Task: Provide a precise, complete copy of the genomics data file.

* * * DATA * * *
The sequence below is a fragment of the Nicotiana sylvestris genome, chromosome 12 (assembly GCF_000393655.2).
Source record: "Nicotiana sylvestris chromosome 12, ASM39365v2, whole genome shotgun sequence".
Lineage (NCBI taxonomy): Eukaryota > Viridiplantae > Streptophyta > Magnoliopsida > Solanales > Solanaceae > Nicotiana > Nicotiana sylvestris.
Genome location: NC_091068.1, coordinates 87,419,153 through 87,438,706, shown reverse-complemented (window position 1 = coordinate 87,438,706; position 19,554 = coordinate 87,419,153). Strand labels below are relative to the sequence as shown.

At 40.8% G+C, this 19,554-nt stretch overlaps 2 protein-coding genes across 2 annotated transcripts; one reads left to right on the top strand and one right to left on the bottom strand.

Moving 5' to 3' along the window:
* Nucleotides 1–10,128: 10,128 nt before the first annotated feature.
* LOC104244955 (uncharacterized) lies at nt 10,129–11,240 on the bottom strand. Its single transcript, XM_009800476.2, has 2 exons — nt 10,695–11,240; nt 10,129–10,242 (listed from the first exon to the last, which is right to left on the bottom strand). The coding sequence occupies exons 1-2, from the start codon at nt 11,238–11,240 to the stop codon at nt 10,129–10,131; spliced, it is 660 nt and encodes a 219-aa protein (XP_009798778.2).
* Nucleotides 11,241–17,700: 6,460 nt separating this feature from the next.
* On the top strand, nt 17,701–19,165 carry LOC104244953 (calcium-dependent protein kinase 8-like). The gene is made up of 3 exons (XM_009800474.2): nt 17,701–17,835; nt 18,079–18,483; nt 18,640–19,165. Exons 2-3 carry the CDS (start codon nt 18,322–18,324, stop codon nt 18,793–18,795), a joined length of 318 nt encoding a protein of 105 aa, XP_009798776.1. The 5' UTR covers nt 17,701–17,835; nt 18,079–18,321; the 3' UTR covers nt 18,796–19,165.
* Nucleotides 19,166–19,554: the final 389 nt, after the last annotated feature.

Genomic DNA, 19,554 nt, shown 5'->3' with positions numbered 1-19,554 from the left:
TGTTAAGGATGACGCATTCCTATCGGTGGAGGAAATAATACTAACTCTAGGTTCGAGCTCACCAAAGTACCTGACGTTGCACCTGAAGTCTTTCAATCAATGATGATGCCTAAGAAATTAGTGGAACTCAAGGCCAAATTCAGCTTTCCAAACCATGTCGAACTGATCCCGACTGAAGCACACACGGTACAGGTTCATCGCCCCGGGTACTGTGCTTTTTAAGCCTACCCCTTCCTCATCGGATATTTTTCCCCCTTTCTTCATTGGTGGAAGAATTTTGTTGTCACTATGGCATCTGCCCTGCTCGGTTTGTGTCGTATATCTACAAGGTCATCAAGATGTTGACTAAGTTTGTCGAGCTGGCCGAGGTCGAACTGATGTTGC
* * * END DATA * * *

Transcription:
The sequence below is a fragment of the Nicotiana sylvestris genome, chromosome 12 (assembly GCF_000393655.2).
Source record: "Nicotiana sylvestris chromosome 12, ASM39365v2, whole genome shotgun sequence".
Lineage (NCBI taxonomy): Eukaryota > Viridiplantae > Streptophyta > Magnoliopsida > Solanales > Solanaceae > Nicotiana > Nicotiana sylvestris.
Genome location: NC_091068.1, coordinates 87,419,153 through 87,438,706, shown reverse-complemented (window position 1 = coordinate 87,438,706; position 19,554 = coordinate 87,419,153). Strand labels below are relative to the sequence as shown.

At 40.8% G+C, this 19,554-nt stretch overlaps 2 protein-coding genes across 2 annotated transcripts; one reads left to right on the top strand and one right to left on the bottom strand.

Moving 5' to 3' along the window:
* Nucleotides 1–10,128: 10,128 nt before the first annotated feature.
* LOC104244955 (uncharacterized) lies at nt 10,129–11,240 on the bottom strand. Its single transcript, XM_009800476.2, has 2 exons — nt 10,695–11,240; nt 10,129–10,242 (listed from the first exon to the last, which is right to left on the bottom strand). The coding sequence occupies exons 1-2, from the start codon at nt 11,238–11,240 to the stop codon at nt 10,129–10,131; spliced, it is 660 nt and encodes a 219-aa protein (XP_009798778.2).
* Nucleotides 11,241–17,700: 6,460 nt separating this feature from the next.
* On the top strand, nt 17,701–19,165 carry LOC104244953 (calcium-dependent protein kinase 8-like). The gene is made up of 3 exons (XM_009800474.2): nt 17,701–17,835; nt 18,079–18,483; nt 18,640–19,165. Exons 2-3 carry the CDS (start codon nt 18,322–18,324, stop codon nt 18,793–18,795), a joined length of 318 nt encoding a protein of 105 aa, XP_009798776.1. The 5' UTR covers nt 17,701–17,835; nt 18,079–18,321; the 3' UTR covers nt 18,796–19,165.
* Nucleotides 19,166–19,554: the final 389 nt, after the last annotated feature.

Genomic DNA, 19,554 nt, shown 5'->3' with positions numbered 1-19,554 from the left:
TGTTAAGGATGACGCATTCCTATCGGTGGAGGAAATAATACTAACTCTAGGTTCGAGCTCACCAAAGTACCTGACGTTGCACCTGAAGTCTTTCAATCAATGATGATGCCTAAGAAATTAGTGGAACTCAAGGCCAAATTCAGCTTTCCAAACCATGTCGAACTGATCCCGACTGAAGCACACACGGTACAGGTTCATCGCCCCGGGTACTGTGCTTTTTAAGCCTACCCCTTCCTCATCGGATATTTTTCCCCCTTTCTTCATTGGTGGAAGAATTTTGTTGTCACTATGGCATCTGCCCTGCTCGGTTTGTGTCGTATATCTACAAGGTCATCAAGATGTTGACTAAGTTTGTCGAGCTGGCCGAGGTCGAACTGATGTTGC